Rosh Hashanah in 2014 will start on Thursday, the 25th of September* and will continue for 2 days until Friday, the 26th of September.

*Note that in the Jewish calendar, a holiday begins on the sunset of the previous day, so observing Jews will celebrate the beginning of Rosh Hashanah on the sunset of Wednesday, the 24th of September.

By the Jewish calendar, this will be the year 5775. May it truly be a sweet and good new year for everyone, whatever and whenever you celebrate!

Tuesday, September 23, 2014

Galleries and nature

Today we spent visiting art galleries, made a trip up to the end of the peninsula again and then to the Peninsula State Park to drive along a road we had not taken yesterday.

First we visited The Clearing, a folk school for adults founded in 1935 by John Jensen. Tom was familiar with it from the days when Helen and others he knew gave workshops there in the summers.

Here he is at the door of the Visitor's Center.

Right at the entrance was this group of bonsai.
You will see this is only on the the "tree photos" I took today.
From there we went to a town park on a bluff overlooking the bay. Again, mostly photos of trees and of the view.

We retraced our steps and visited Ellison Bay Pottery, where John Dietrich was giving a demonstration of throwing a pot, explaining as he went along. Here is John at work and an example of some of his finished work. Beautiful things!

We visited a few other places, including Linden Gallery, which features Asian art and antiques in a building that was once a Lutheran Church. They have everything from chopstick rests to large sculptures and antique furniture. It felt more like a museum than a gallery.

Then we headed up to Gills Rock at the tip of the peninsula. Yesterday we were on the Lake Michigan side, but this faces into Green Bay. It is the hopping off point for ferries out to Washington Island.

Then we had a nice lunch and returned to Peninsula State Park. Yesterday we had driven along the Shore Drive. Today we drove on Skyline Drive.

This time Tom took a picture of me to prove I had been on this trip, not just him.
That is Nicolet Bay in the photos and one of the Strawberry Islands, I think.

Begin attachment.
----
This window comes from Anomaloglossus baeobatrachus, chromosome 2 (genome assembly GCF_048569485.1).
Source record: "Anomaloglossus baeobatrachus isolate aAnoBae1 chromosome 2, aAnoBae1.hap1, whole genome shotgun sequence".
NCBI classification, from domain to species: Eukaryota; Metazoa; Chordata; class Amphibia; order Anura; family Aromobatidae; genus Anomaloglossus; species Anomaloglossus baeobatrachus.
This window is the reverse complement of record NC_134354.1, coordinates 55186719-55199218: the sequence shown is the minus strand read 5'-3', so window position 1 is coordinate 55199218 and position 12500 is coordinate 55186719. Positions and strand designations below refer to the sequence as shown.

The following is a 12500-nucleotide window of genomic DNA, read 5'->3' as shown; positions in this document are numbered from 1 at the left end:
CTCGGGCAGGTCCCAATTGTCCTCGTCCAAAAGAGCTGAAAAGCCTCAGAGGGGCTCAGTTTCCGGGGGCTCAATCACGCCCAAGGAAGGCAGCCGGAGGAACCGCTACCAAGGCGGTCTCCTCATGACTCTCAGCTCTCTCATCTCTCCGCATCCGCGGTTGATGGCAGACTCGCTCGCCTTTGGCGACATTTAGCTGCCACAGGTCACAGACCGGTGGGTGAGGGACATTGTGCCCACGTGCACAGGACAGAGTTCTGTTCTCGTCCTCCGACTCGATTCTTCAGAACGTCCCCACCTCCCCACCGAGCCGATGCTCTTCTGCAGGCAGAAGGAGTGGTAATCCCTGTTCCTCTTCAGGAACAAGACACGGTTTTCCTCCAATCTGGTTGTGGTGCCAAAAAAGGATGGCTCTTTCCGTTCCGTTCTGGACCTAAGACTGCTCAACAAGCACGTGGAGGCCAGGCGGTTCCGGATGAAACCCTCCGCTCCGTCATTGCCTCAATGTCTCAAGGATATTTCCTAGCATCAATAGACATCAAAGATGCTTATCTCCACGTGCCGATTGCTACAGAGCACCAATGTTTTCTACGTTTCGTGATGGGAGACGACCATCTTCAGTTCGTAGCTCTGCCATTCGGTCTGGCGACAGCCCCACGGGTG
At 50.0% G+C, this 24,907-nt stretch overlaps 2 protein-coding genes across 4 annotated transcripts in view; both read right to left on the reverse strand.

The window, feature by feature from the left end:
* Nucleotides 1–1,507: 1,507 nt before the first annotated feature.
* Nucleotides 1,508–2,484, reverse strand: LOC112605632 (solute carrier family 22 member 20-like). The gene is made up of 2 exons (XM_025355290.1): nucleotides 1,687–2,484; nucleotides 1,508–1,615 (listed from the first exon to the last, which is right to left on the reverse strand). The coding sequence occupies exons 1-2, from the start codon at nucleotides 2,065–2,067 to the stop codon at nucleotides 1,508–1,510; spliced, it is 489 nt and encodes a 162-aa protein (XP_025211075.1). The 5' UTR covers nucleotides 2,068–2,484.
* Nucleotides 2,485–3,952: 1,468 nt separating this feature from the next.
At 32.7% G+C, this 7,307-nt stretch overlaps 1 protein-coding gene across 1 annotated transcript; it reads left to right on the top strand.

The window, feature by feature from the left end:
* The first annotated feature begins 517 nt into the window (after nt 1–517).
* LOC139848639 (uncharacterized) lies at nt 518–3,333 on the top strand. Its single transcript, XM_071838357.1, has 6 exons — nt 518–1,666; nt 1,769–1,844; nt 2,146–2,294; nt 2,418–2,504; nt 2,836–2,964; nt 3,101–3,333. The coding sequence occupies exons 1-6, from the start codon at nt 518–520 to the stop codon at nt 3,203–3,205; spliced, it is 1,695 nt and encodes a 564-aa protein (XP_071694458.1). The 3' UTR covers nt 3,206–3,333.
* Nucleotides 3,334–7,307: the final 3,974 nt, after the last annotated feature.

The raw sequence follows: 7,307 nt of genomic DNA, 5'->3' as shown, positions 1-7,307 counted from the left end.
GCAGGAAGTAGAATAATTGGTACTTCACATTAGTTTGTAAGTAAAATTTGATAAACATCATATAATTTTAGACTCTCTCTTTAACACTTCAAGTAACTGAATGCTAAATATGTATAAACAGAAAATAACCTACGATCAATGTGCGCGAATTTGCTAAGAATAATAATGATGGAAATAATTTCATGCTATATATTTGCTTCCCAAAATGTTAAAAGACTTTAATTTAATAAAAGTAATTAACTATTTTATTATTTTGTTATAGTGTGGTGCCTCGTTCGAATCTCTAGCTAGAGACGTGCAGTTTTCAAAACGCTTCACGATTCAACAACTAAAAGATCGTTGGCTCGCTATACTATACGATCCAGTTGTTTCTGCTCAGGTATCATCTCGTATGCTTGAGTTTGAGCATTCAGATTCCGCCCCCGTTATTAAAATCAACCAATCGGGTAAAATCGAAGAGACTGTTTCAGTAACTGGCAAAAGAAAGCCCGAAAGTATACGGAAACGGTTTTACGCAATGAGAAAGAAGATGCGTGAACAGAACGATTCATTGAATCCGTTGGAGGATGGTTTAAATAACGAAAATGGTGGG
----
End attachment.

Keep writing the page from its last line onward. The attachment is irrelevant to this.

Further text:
If you squint, that is Michigan you see on the horizon. Really.

Then we stopped at Fine Line Designs, which is right next to where we are staying. Besides their gallery, they have a sculpture garden that is like a small park filled with whirligigs and things. It was a beautiful day and we sat on a bench and enjoyed the breeze spinning the mobiles around for a while.

Among the other things in the garden was this life-sized hawk, perched on a narrow pillar. The gallery had other works by the same sculptor, and they were tempting.

We head home tomorrow, planning to stop at The Ridges Sanctuary, Wisconsin's first land trust, protecting 1600 acres of the most biologically diverse ecosystem in the state. After wandering around there, we plan to make at least one other stop along the way to the Dells, but we haven't decided when or where that will be. It is about a four hour drive, and it is a good idea to break it up a bit.

John 11:35 -- Jesus wept.

Monday, September 22, 2014

We made it safely.

We made it without much drama to Door County today. We stopped in Fish Creek and had lunch. The village itself, the place we ate and a lot of the restaurant patrons made me think of Cape Cod, and I could see why Door County has been called the Cape Cod of the Midwest.

We wandered down to the harbor and then visited Peninsula State Park, which is on the Green Bay side of the Door County peninsula. It was a clear and pleasant day -- highs around 65 (18.3 C) and a light breeze. We visited a small lighthouse and I climbed an observation tower that Tom declined to ascend, having done so many years ago and feeling satisfied with that one venture.

Tom wanted me to get the boat in the picture, too. 
That's the Strawberry Channel of Green Bay behind him and some islands that you cannot make out on the horizon..

Tom is reading the historical marker in front of the Eagle Bluff Lighthouse,
built in 1868 and still guiding boats through the narrow Strawberry Channel.

This is the Eagle Tower Tom did not want to climb. It is only 76 feet (23 m) high, but it sits right above the 180 foot (55 m) limestone Eagle Bluff, so when you are up there, it seems much higher and not nearly so sturdy as it looks from the ground.

Then we drove on to Ephraim, which we could see from the park, and located the High Point Inn where we are staying.

Before checking in, though, we drove up to the end of the peninsula and made a visit to Newport State Park, which is on the Lake Michigan side. We sat on a bench overlooking the lake for awhile and just relaxed.

 Looking north along the shoreline

Then back to the Inn to check into our very nice unit -- two bedrooms [each with a TV], living room with fireplace and large flat screen TV and DVD/Blu-Ray player, two baths (one with whirlpool), WiFi, fully furnished kitchen, very private balcony. Lovely place. The only thing that would have made it better would have been a big view of the lake or the bay, but as it is our balcony looks out on a lot of apple trees. So no complaints. The staff is nice, the place is quiet. There is a pool and fitness center, although our exercise is mainly going to be walking around parks and looking at art galleries.

Tom relaxing in the living room with his laptop in his lap, of course.

For more photos of Ephraim, the lighthousw and the High Point Inn, see the previous post.

Ephraim, Wisconsin, here we come!